Human adenoviruses 151 HAdV1 to

51) Serotypes which form six species in the genus Mastadenovirus. There are 51 serotypes which can be divided into three groups on the basis of agglutination of rhesus monkey and rat erythrocytes. Divided into six species (A-F) on the basis of DNA genome homology. This results in the inclusion of several monkey adenoviruses and one bovine adenovirus as strains or serotypes within the six human species which contain the following serotypes and associated symptoms: A: human serotypes 12, 18, 31, chimpanzee adenovirus strain Y34, simian adenoviruses 2-4, 6, 9-11 and 14.

Highly oncogenic in animals, cryptic enteric infection in humans. B: human serotypes 3, 7, 11, 14, 16, 21, 34, 35, 50 and simian adenovirus 21. Weakly oncogenic in animals, respiratory and kidney infections in humans.

C: human serotypes 1, 2, 5, 6, bovine adenovirus 9, chimpanzee adeno-virus C2 and simian adenovirus 13. Respiratory disease, latent in adenoids.

D: human serotypes 8, 9, 10, 13, 15, 17, 19, 20, 22, 23, 24, 25, 26, 27, 28, 29, 30, 32, 33, 36, 37, 38, 39, 42, 43, 44, 45, 46, 47, 48, 49 and 51. Keratoconjunctivitis. E: human serotype 4, and simian aden-oviruses 22, 23, 24 and 25. Conjunctivitis and respiratory disease. F: serotypes 40 and 41, and simian adenoviruses 16 and 19. Infantile diarrhea.

Replication occurs in most primary and continuous human cell cultures. There is an early CPE in heavily infected cultures due to penton antigen, and a late CPE associated with virus replication. Some animal cells support productive or abortive infection. With some types, multiplication is promoted by concomitant infection with SV40. In mixed infections hybrid particles may be formed. Infection in humans may be silent, or respiratory disease of varying severity produced. Transmission in humans is mainly airborne but virus is often present in stools and urine. The strains present in feces may be difficult to cultivate in vitro although present in large numbers. Types 43 to 49 were all isolated from AIDS patients. A vaccine has been used with success, but the onco-genicity of the viruses indicates caution in its use.

Synonyms: adenoid degeneration agent; adenoidal-pharyngeal-conjunctival agent.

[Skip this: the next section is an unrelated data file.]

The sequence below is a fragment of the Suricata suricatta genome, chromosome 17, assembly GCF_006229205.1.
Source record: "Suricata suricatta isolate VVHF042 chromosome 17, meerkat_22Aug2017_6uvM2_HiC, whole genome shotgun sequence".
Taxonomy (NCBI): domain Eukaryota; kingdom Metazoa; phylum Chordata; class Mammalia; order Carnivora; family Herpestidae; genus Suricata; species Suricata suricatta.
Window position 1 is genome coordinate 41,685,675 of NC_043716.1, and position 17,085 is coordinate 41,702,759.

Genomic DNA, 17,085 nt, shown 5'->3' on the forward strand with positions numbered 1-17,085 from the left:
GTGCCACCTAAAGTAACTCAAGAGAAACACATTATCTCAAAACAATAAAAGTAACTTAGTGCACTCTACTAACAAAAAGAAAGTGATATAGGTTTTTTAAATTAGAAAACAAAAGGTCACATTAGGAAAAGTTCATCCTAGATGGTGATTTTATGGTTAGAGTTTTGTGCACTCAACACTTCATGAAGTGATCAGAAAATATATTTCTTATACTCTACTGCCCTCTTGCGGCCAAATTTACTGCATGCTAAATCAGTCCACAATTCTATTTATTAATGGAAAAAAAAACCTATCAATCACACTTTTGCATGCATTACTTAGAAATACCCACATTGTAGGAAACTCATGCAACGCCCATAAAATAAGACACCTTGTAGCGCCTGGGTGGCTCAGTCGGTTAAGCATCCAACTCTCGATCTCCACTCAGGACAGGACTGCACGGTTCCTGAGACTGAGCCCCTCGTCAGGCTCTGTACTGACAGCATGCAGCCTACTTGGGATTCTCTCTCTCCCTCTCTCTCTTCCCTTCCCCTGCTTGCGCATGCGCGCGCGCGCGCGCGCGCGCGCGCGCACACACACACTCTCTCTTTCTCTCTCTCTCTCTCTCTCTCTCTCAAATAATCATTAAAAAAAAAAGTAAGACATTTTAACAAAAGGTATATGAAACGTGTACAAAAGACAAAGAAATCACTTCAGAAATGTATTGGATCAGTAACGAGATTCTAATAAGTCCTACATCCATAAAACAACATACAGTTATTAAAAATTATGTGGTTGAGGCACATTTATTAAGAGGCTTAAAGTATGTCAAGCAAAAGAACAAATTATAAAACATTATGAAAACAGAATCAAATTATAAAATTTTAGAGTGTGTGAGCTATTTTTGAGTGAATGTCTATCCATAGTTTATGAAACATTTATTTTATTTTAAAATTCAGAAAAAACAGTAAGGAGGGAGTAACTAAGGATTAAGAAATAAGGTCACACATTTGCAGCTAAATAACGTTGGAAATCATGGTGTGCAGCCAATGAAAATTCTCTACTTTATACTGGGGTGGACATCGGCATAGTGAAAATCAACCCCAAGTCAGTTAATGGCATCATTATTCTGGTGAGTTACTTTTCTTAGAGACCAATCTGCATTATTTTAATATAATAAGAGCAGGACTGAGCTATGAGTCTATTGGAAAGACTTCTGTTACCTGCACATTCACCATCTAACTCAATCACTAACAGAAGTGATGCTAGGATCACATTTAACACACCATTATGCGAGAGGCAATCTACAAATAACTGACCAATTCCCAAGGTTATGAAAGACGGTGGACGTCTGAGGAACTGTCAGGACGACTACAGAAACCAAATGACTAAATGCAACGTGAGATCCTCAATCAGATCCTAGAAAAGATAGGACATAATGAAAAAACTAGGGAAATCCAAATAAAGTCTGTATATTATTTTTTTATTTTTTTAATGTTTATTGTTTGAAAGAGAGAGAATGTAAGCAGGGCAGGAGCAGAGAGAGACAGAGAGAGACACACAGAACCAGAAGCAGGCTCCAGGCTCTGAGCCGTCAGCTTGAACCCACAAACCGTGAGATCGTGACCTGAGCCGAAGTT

Kidd AH et al (1995) Virology 207, 32 Wadell G (1999) In Encyclopedia of Virology, Second edition, edited by A Granoff and RG Webster. London: Academic Press, p. 1

Human adenovirus A-F (HAdV-A to F) Six species in the genus Mastadenovirus.

Human astrovirus (HAstV) The type species of the genus Astrovirus. Astroviruses were first described during investigation of an outbreak of diarrhea in infants. Virions were originally detected by electron microscopy as having a diameter of 28-30 nm, with no envelope and the appearance of a 5- or 6-pointed star on the surface of about 10% of the virions. This feature suggested the name astrovirus. Virions contain a single molecule of infectious, positive-sense single-stranded RNA, 6.8 to 7.9 kb in length. The eight human serotypes identified by immuno-fluorescence and immunoelectron microscopy are serologically distinct from animal strains and share at least one common epitope recognized by monoclonal antibody. Serotype 1 is by far the most common, accounting for 72% of isolations. Grouping of strains by sequence analysis corresponds to the serotype groups. Infection occurs worldwide, primarily in infants, but outbreaks in elderly and immunocompromised patients have been described. By age 10 years, there is 75% antibody prevalence. A monoclonal antibody-based ELISA test has been developed for detecting astrovirus in fecal specimens.

Lee TW and Kurtz JB (1994) Epidemiol Infect 112, 187

Monroe SS (1999) In Encyclopedia of Virology, Second edition, edited by A Granoff and RG Webster. London: Academic Press, p. 104 Noel JS et al (1995) J Clin Microbiol 33, 797

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